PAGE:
## Metric Conversion For Ingredients

By Aurora42196 Updated 3 Feb 2013 , 5:23pm by yortma

Aurora42196 Posted 2 Feb 2013 , 9:51am
post #1 of 11

AHello all

I became interested in weighing my ingredients when baking. But I'm having trouble as far as the conversions from cups to oz/grams with the dry ingredients, such as the sugar and flour. Does anyone have suggestions? I kinda wanted to learn in my head instead of constantly using a calculator.

Happy baking :)

10 replies
BakingIrene Posted 2 Feb 2013 , 5:34pm
post #2 of 11

You are talking about remembering two completely different sets of conversions.

You surely know that a cup of flour has less weight than a cup of sugar?  Trying to remember how many ounces in a cup of each ingredient wastes lots of time, and it's a way to make mistakes.

The easiest way to weigh ingredients is to forget all about the cups.  You can weigh in grams or pounds/ounces.  If you are buying ingredients in pounds/ounces then there is a built-in reason to use recipes with pounds/ounces.

Start with some  recipes that are written in either grams or pounds/ounces. Look at the recipes on King Arthur Flour--some have buttons at the top of the list of ingredients to convert to "ounces" (weight)  or "grams".

Print out a few simple recipes with the weights and just weigh.  No you don't actually have to mix--just weigh out all the ingredients for a cake, cookies, etc and line them up on a counter.

For a scale with a flat top, cut some pieces of waxed paper.  Put a piece of waxed  paper onto the scale, zero the reading,  and add the ingredient slowly until you reach the required weight.  End of story. Next piece of paper, next ingredient.

Once you get the hang of weighing, go ahead and mix something up and bake it. Wasn't that so simple?

Aurora42196 Posted 2 Feb 2013 , 7:50pm
post #3 of 11

AThanks for clarifying :) no wonder why I was so confused. So if there is a cup of flour needed they're referring to 8oz correct?

homecake Posted 2 Feb 2013 , 8:03pm
post #4 of 11

I have also found this very confusing before.

You can do a google search for a baking ingredients converter and then keep the measurements of the ingredients you use the most written down with your cookbooks or somewhere handy when you are baking, it works for me :)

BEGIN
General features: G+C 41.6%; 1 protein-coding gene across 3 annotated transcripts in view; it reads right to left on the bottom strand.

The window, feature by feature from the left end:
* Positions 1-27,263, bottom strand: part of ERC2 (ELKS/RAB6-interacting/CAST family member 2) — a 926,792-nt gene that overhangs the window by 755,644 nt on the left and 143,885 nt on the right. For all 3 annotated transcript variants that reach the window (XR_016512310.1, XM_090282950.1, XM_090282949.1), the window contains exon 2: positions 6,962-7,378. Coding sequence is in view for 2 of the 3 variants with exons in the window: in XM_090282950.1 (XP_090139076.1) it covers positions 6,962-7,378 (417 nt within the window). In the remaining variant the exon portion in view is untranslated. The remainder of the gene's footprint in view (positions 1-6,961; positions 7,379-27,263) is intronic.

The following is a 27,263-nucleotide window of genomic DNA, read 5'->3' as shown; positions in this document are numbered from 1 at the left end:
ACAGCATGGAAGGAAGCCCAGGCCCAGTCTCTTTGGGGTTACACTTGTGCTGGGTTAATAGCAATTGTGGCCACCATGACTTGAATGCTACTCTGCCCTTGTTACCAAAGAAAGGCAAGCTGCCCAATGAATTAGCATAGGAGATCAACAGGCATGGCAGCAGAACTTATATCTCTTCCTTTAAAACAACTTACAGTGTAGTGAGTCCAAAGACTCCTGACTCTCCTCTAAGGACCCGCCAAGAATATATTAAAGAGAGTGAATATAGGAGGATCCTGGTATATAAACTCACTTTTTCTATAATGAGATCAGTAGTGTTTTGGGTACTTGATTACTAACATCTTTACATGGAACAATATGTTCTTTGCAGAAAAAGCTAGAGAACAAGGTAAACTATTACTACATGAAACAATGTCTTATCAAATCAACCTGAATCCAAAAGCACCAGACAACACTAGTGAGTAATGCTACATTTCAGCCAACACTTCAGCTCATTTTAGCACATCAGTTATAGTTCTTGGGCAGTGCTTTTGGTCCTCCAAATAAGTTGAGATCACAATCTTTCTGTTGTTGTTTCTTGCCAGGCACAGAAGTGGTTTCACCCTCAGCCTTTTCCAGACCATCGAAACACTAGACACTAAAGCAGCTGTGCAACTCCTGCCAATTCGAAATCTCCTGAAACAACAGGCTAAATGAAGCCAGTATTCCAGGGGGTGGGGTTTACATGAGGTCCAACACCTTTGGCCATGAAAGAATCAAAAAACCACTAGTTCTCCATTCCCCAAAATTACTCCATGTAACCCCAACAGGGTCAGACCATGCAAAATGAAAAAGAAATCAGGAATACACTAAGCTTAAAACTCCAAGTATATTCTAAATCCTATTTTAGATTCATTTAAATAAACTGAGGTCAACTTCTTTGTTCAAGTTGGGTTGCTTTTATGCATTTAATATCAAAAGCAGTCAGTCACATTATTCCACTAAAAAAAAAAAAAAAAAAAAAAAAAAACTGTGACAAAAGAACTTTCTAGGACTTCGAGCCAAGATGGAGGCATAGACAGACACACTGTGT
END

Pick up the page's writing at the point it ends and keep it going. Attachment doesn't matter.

BakingIrene Posted 2 Feb 2013 , 8:14pm
post #5 of 11
Quote:
Originally Posted by Aurora42196

Thanks for clarifying no wonder why I was so confused. So if there is a cup of flour needed they're referring to 8oz correct?

No, sorry.

They are referring to a standard "dry" measuring cup filled and levelled off--whose weight depends on how that cup gets filled. If you sifted the flour first, your cup of flour could weigh as little as 3.5 ounces and if you packed that cup it would weigh well over 5 ounces.

And a "wet" measuring cup (used for measuring liquids) has a different volume than a "dry" measuring cup.

The "wet" cup is subdivided but the "dry" measuring cups are intended to be used with the "fill and level off" method.

That is why I have advised you to competely forget about "cups" and find recipes that say "pounds/ounces" or "grams".

Your scale should have a switch on it. Start with the display set to "ounces". Put 2 wrapped sticks of butter onto it, switch the display to "grams" and you get something over 228+ grams (I don't know how much the stick wrappers weigh).

So to give you an example to play with, the classic British Victoria sandwich recipe for 4 eggs:

8 ounces butter (2 sticks to you)

8 ounces by weight of sugar

8 ounces by weight of flour

4 eggs US "large" grade which are supposed to weigh 2 ounces each in the shell

(please see what 4 whole eggs actually weigh)

Doesn't that look a whole lot simpler?

Or you can think exclusively in grams  (the rest of the world does).  But we don't go around with the cups, we just add the food onto the scale until we see "250 grams" if that is what the recipe calls for. Stuff like oil is less dense  than water, so you use a bowl to weigh out the required amount of runny stuff. The "zero" feature takes care of the weight of the empty bowl.

And when you look at one of those King Arthur Flour recipes, you will see that the quantities change when you click from "cups" to "ounces" on their website.

Aurora42196 Posted 3 Feb 2013 , 2:23am
post #6 of 11

I do see it looks a lot simpler but I wanted to use some recipes I have in a cook book that are measured with cups so would you suggest that I re-do those recipes converted into pounds/ounces?

cakeyouverymuch Posted 3 Feb 2013 , 4:05am
post #7 of 11
Quote:
Originally Posted by Aurora42196